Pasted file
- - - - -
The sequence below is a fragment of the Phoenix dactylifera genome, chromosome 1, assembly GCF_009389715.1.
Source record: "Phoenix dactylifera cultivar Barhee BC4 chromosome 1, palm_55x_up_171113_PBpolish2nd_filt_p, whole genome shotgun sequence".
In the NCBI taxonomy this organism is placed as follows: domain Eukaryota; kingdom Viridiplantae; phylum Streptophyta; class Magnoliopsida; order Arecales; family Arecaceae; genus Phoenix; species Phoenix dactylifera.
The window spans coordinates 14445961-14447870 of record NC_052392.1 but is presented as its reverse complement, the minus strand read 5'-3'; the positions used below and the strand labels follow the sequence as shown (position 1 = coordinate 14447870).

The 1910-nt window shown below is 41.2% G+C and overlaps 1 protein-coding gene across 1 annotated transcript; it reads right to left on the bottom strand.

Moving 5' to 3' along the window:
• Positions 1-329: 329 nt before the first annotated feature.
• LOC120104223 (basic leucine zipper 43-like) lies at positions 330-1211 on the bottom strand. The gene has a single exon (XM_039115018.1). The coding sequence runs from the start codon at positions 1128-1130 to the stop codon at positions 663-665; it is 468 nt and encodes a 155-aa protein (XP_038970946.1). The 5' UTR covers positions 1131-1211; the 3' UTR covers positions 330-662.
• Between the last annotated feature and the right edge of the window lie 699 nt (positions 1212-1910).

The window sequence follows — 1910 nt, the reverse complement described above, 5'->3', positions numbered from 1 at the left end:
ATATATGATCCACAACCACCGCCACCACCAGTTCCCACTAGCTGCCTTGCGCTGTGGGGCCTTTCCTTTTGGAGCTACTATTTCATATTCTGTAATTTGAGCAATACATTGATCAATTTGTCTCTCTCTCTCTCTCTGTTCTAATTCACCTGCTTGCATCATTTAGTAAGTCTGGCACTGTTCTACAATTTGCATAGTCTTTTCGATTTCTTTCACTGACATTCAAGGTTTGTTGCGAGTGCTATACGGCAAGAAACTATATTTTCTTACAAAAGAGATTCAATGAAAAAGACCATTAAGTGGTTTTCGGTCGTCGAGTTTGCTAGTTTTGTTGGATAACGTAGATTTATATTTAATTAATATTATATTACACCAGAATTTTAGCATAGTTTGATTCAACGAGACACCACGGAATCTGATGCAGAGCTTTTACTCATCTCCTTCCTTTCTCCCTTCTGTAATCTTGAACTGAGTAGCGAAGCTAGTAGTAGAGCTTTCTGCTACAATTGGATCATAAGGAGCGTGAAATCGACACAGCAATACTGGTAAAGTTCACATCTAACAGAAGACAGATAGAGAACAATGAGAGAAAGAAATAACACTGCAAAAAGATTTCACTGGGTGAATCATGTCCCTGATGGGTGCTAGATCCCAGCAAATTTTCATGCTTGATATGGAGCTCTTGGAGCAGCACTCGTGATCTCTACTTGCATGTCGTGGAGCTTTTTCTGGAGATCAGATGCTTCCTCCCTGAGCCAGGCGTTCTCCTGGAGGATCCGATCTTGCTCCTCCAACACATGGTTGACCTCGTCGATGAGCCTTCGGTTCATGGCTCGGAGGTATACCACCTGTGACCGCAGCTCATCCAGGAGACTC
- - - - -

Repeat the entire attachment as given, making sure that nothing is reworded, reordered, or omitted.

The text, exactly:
The sequence below is a fragment of the Phoenix dactylifera genome, chromosome 1, assembly GCF_009389715.1.
Source record: "Phoenix dactylifera cultivar Barhee BC4 chromosome 1, palm_55x_up_171113_PBpolish2nd_filt_p, whole genome shotgun sequence".
In the NCBI taxonomy this organism is placed as follows: domain Eukaryota; kingdom Viridiplantae; phylum Streptophyta; class Magnoliopsida; order Arecales; family Arecaceae; genus Phoenix; species Phoenix dactylifera.
The window spans coordinates 14445961-14447870 of record NC_052392.1 but is presented as its reverse complement, the minus strand read 5'-3'; the positions used below and the strand labels follow the sequence as shown (position 1 = coordinate 14447870).

The 1910-nt window shown below is 41.2% G+C and overlaps 1 protein-coding gene across 1 annotated transcript; it reads right to left on the bottom strand.

Moving 5' to 3' along the window:
• Positions 1-329: 329 nt before the first annotated feature.
• LOC120104223 (basic leucine zipper 43-like) lies at positions 330-1211 on the bottom strand. The gene has a single exon (XM_039115018.1). The coding sequence runs from the start codon at positions 1128-1130 to the stop codon at positions 663-665; it is 468 nt and encodes a 155-aa protein (XP_038970946.1). The 5' UTR covers positions 1131-1211; the 3' UTR covers positions 330-662.
• Between the last annotated feature and the right edge of the window lie 699 nt (positions 1212-1910).

The window sequence follows — 1910 nt, the reverse complement described above, 5'->3', positions numbered from 1 at the left end:
ATATATGATCCACAACCACCGCCACCACCAGTTCCCACTAGCTGCCTTGCGCTGTGGGGCCTTTCCTTTTGGAGCTACTATTTCATATTCTGTAATTTGAGCAATACATTGATCAATTTGTCTCTCTCTCTCTCTCTGTTCTAATTCACCTGCTTGCATCATTTAGTAAGTCTGGCACTGTTCTACAATTTGCATAGTCTTTTCGATTTCTTTCACTGACATTCAAGGTTTGTTGCGAGTGCTATACGGCAAGAAACTATATTTTCTTACAAAAGAGATTCAATGAAAAAGACCATTAAGTGGTTTTCGGTCGTCGAGTTTGCTAGTTTTGTTGGATAACGTAGATTTATATTTAATTAATATTATATTACACCAGAATTTTAGCATAGTTTGATTCAACGAGACACCACGGAATCTGATGCAGAGCTTTTACTCATCTCCTTCCTTTCTCCCTTCTGTAATCTTGAACTGAGTAGCGAAGCTAGTAGTAGAGCTTTCTGCTACAATTGGATCATAAGGAGCGTGAAATCGACACAGCAATACTGGTAAAGTTCACATCTAACAGAAGACAGATAGAGAACAATGAGAGAAAGAAATAACACTGCAAAAAGATTTCACTGGGTGAATCATGTCCCTGATGGGTGCTAGATCCCAGCAAATTTTCATGCTTGATATGGAGCTCTTGGAGCAGCACTCGTGATCTCTACTTGCATGTCGTGGAGCTTTTTCTGGAGATCAGATGCTTCCTCCCTGAGCCAGGCGTTCTCCTGGAGGATCCGATCTTGCTCCTCCAACACATGGTTGACCTCGTCGATGAGCCTTCGGTTCATGGCTCGGAGGTATACCACCTGTGACCGCAGCTCATCCAGGAGACTC